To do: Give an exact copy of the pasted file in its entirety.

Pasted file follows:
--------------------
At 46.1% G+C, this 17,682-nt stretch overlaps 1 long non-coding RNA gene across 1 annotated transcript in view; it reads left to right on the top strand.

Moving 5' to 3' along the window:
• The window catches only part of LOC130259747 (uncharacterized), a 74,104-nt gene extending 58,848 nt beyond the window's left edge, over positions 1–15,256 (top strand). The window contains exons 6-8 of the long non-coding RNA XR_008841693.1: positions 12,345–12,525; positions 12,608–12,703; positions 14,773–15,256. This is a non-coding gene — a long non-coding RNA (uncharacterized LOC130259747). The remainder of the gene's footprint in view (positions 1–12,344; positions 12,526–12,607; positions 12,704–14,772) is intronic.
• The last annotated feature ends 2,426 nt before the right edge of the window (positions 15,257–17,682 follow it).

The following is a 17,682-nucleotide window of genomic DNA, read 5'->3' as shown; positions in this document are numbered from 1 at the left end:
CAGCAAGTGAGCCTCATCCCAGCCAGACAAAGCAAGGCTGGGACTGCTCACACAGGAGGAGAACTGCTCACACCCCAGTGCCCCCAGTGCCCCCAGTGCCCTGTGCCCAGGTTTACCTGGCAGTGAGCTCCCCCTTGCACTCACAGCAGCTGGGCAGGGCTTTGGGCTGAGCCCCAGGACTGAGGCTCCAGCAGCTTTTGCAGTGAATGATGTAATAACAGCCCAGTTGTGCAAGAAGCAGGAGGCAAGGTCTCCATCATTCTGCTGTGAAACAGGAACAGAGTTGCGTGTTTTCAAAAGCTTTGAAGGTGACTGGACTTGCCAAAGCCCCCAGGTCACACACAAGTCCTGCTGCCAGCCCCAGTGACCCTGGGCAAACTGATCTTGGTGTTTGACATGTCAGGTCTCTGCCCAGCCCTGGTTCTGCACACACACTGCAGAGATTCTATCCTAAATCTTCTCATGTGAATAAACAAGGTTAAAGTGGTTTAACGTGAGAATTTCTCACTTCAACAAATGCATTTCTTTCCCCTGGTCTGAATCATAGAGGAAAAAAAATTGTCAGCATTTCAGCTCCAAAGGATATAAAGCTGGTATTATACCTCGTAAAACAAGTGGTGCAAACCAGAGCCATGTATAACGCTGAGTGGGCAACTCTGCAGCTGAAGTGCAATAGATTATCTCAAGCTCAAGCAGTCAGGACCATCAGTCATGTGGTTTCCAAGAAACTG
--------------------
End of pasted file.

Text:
At 46.1% G+C, this 17,682-nt stretch overlaps 1 long non-coding RNA gene across 1 annotated transcript in view; it reads left to right on the top strand.

Moving 5' to 3' along the window:
• The window catches only part of LOC130259747 (uncharacterized), a 74,104-nt gene extending 58,848 nt beyond the window's left edge, over positions 1–15,256 (top strand). The window contains exons 6-8 of the long non-coding RNA XR_008841693.1: positions 12,345–12,525; positions 12,608–12,703; positions 14,773–15,256. This is a non-coding gene — a long non-coding RNA (uncharacterized LOC130259747). The remainder of the gene's footprint in view (positions 1–12,344; positions 12,526–12,607; positions 12,704–14,772) is intronic.
• The last annotated feature ends 2,426 nt before the right edge of the window (positions 15,257–17,682 follow it).

The following is a 17,682-nucleotide window of genomic DNA, read 5'->3' as shown; positions in this document are numbered from 1 at the left end:
CAGCAAGTGAGCCTCATCCCAGCCAGACAAAGCAAGGCTGGGACTGCTCACACAGGAGGAGAACTGCTCACACCCCAGTGCCCCCAGTGCCCCCAGTGCCCTGTGCCCAGGTTTACCTGGCAGTGAGCTCCCCCTTGCACTCACAGCAGCTGGGCAGGGCTTTGGGCTGAGCCCCAGGACTGAGGCTCCAGCAGCTTTTGCAGTGAATGATGTAATAACAGCCCAGTTGTGCAAGAAGCAGGAGGCAAGGTCTCCATCATTCTGCTGTGAAACAGGAACAGAGTTGCGTGTTTTCAAAAGCTTTGAAGGTGACTGGACTTGCCAAAGCCCCCAGGTCACACACAAGTCCTGCTGCCAGCCCCAGTGACCCTGGGCAAACTGATCTTGGTGTTTGACATGTCAGGTCTCTGCCCAGCCCTGGTTCTGCACACACACTGCAGAGATTCTATCCTAAATCTTCTCATGTGAATAAACAAGGTTAAAGTGGTTTAACGTGAGAATTTCTCACTTCAACAAATGCATTTCTTTCCCCTGGTCTGAATCATAGAGGAAAAAAAATTGTCAGCATTTCAGCTCCAAAGGATATAAAGCTGGTATTATACCTCGTAAAACAAGTGGTGCAAACCAGAGCCATGTATAACGCTGAGTGGGCAACTCTGCAGCTGAAGTGCAATAGATTATCTCAAGCTCAAGCAGTCAGGACCATCAGTCATGTGGTTTCCAAGAAACTG